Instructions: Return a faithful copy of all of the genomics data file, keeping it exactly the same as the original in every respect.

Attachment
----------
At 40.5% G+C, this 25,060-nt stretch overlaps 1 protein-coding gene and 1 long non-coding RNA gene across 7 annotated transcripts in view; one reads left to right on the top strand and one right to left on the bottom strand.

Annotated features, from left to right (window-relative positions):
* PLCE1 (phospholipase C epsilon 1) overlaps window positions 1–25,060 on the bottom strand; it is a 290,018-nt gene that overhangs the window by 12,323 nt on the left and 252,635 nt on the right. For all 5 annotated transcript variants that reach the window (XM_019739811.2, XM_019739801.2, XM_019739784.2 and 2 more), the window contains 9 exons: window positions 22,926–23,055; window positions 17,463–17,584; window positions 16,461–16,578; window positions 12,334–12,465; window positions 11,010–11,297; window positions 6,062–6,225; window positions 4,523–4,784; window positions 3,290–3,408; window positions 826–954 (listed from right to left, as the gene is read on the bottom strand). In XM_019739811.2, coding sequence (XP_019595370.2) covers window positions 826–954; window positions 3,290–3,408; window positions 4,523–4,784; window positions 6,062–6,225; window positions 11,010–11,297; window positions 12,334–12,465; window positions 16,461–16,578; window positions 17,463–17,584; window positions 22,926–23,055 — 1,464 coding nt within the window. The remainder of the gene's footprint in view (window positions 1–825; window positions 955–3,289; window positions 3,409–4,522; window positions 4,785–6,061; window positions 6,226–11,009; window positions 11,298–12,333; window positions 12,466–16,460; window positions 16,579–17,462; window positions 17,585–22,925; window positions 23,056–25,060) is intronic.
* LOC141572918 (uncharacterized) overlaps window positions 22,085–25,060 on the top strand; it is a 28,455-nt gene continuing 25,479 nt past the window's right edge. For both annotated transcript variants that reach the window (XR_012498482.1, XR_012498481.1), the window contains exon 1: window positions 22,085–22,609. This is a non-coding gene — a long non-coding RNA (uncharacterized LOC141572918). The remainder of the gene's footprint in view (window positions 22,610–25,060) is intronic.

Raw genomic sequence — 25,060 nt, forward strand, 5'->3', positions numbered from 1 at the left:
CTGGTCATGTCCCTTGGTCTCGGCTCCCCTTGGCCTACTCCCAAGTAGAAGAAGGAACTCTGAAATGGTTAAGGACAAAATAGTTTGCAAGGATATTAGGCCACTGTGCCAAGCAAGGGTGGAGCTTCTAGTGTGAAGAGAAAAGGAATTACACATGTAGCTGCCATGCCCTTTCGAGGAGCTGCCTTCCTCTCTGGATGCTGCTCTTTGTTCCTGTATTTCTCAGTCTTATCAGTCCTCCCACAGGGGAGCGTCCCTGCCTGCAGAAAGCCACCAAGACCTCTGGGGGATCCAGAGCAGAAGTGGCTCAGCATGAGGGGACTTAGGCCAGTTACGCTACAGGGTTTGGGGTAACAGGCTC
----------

At 40.5% G+C, this 25,060-nt stretch overlaps 1 protein-coding gene and 1 long non-coding RNA gene across 7 annotated transcripts in view; one reads left to right on the top strand and one right to left on the bottom strand.

Annotated features, from left to right (window-relative positions):
* PLCE1 (phospholipase C epsilon 1) overlaps window positions 1–25,060 on the bottom strand; it is a 290,018-nt gene that overhangs the window by 12,323 nt on the left and 252,635 nt on the right. For all 5 annotated transcript variants that reach the window (XM_019739811.2, XM_019739801.2, XM_019739784.2 and 2 more), the window contains 9 exons: window positions 22,926–23,055; window positions 17,463–17,584; window positions 16,461–16,578; window positions 12,334–12,465; window positions 11,010–11,297; window positions 6,062–6,225; window positions 4,523–4,784; window positions 3,290–3,408; window positions 826–954 (listed from right to left, as the gene is read on the bottom strand). In XM_019739811.2, coding sequence (XP_019595370.2) covers window positions 826–954; window positions 3,290–3,408; window positions 4,523–4,784; window positions 6,062–6,225; window positions 11,010–11,297; window positions 12,334–12,465; window positions 16,461–16,578; window positions 17,463–17,584; window positions 22,926–23,055 — 1,464 coding nt within the window. The remainder of the gene's footprint in view (window positions 1–825; window positions 955–3,289; window positions 3,409–4,522; window positions 4,785–6,061; window positions 6,226–11,009; window positions 11,298–12,333; window positions 12,466–16,460; window positions 16,579–17,462; window positions 17,585–22,925; window positions 23,056–25,060) is intronic.
* LOC141572918 (uncharacterized) overlaps window positions 22,085–25,060 on the top strand; it is a 28,455-nt gene continuing 25,479 nt past the window's right edge. For both annotated transcript variants that reach the window (XR_012498482.1, XR_012498481.1), the window contains exon 1: window positions 22,085–22,609. This is a non-coding gene — a long non-coding RNA (uncharacterized LOC141572918). The remainder of the gene's footprint in view (window positions 22,610–25,060) is intronic.

Raw genomic sequence — 25,060 nt, forward strand, 5'->3', positions numbered from 1 at the left:
CTGGTCATGTCCCTTGGTCTCGGCTCCCCTTGGCCTACTCCCAAGTAGAAGAAGGAACTCTGAAATGGTTAAGGACAAAATAGTTTGCAAGGATATTAGGCCACTGTGCCAAGCAAGGGTGGAGCTTCTAGTGTGAAGAGAAAAGGAATTACACATGTAGCTGCCATGCCCTTTCGAGGAGCTGCCTTCCTCTCTGGATGCTGCTCTTTGTTCCTGTATTTCTCAGTCTTATCAGTCCTCCCACAGGGGAGCGTCCCTGCCTGCAGAAAGCCACCAAGACCTCTGGGGGATCCAGAGCAGAAGTGGCTCAGCATGAGGGGACTTAGGCCAGTTACGCTACAGGGTTTGGGGTAACAGGCTC